Published on: 3 May 2016
Isabel Castanho originally graduated in Biomedical Laboratory Sciences in the Polytechnic Institute of Porto, spending part of her final year in the Metropolia University of Applied Sciences in Helsinki.
Isabel took a second degree in Applied Biology in the University of Minho where she also completed a Master’s degree in Health Sciences, having developed her thesis in the Neuroscience Research Domain of the Life and Health Sciences Research Institute, with a particular interest on the role of lipid signalling pathways in hippocampus functioning.
She moved from Portugal to the United Kingdom in September 2015 to join the University of Exeter Medical School as a PhD student under the supervision of Professor Jonathan Mill and Dr Katie Lunnon in the Complex Disease Epigenetics Group.
What is your current research about?
My current research is focused in understanding the association between epigenetics (in very simple terms: the mechanisms that control how, when and where our genes are turned ‘on’ and ‘off’) and Alzheimer’s disease.
Alzheimer’s disease (AD) is the most common form of dementia (currently affecting 26 million people worldwide) for which the available treatments are mainly focused in the symptoms of disease - a consequence of little still being known about the specific mechanisms behind it. My research aims to understand changes at the gene regulation level associated with the onset and progression of AD, having the ultimate goal to provide useful evidence for the design of better and earlier treatments, therefore contributing for the delay and reduction of the devastating consequences of AD for patients and their families.
Who or what has inspired you to do this research?
Honestly, an association of ’whos' and ’whats'.
The ‘Epigenetics’ part was a result of being fascinated by ‘Genetics’ from day one (a ‘what’) and the inspiration transmitted by a spectrum of scientists, from high school teachers to my current supervisors (the ‘who’s). The Alzheimer’s disease side took an exponential growth in me in my last year of the Master’s degree (where I focused my studies in Neuroscience) in two complementary sides: the scientific enthusiasm driven by my supervisor at the time (another ’who’), and an increasing personal care developed in me as a result of coming across patient’s experiences and stories, as well as their families’ fears and concerns.
What attracted you about University of Exeter, how do you think it can support your research?
The University of Exeter attracted me right from the moment I started exploring it on the internet. The immediate idea I got was of a young but ambitious university, showing an exponential (but smart) growth in such a short lifetime. And in fact my visit in person just maturated that pre-conceived idea: an academic environment rich in young bright minds, willing to work together to promote an institution of excellence.
After joining the university I was even further amazed by its concern and involvement with its students and researchers, and their effort to promote them both professionally as personally. For all those reasons I feel supported by the university in many ways, feeling I made the right decision joining the University of Exeter.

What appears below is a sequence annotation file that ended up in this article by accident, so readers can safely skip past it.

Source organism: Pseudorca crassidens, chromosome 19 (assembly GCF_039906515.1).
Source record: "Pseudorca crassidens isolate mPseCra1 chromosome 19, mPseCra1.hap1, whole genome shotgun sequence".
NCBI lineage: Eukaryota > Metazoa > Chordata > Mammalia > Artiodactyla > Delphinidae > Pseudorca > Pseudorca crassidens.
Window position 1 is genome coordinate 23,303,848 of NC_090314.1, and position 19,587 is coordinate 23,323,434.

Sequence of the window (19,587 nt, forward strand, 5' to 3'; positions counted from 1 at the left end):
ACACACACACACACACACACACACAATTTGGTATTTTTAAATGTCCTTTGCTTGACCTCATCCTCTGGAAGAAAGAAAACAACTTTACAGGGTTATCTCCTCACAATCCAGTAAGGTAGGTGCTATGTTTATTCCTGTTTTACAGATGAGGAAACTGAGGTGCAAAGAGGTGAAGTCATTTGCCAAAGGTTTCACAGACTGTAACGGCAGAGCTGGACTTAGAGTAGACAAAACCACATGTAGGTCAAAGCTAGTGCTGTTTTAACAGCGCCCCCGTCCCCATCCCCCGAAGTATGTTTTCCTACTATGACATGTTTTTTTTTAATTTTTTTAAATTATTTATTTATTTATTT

Soapbox Science event is an outreach platform for promoting women scientists; who were your inspiring female role models?
Luckily enough I have come across so many fearless and strong women through my life that this is really hard to answer. At a personal level I was inspired to be a hard worker from my grandmother, to be a ‘first’ from my great aunts, to fight for my goals by my step mother.
At a professional level I get to be inspired every day: from my extraordinary senior co-workers to the amazing speakers I am sharing the soapbox stage with.
The University of Exeter is an academic environment rich in young bright minds, willing to work together to promote an institution of excellence.
Isabel Castanho, University of Exeter Medical School PhD student
Can you tell us a little bit about what you will be talking about at the upcoming Soapbox event?
I will be sharing my excitement about the brain - the incredible organ that runs the show in our body.
Throughout my talk I will cover subjects such as how the brain can be divided and which different parts are responsible for what; how brain cells communicate and work together with one another and with other cells; our research interest in the epigenetic point of view; what happens to our brain cells during disease (particularly Alzheimer’s disease) and finally how and why we should promote a good brain health.
What are your plans for the future?
In the near future: to finish my PhD. Afterwards I would like to keep doing research in epigenetics, and in dementia in particular; however the possibility of being involved in projects related to anxiety/depression at some point in my career is something that I would be very happy about.
On top of that, although I am fond of the idea of becoming a Professor one day, I am not afraid of following other paths. There are so many opportunities out there yet to be fully explored that I believe that as long as we take full advantage of what comes attached with them and of what we can do with them, we can happily build a career of success, as long as we insist on being passionate and fierce. Independently of where the future takes me, I will never let Science leave my side for sure.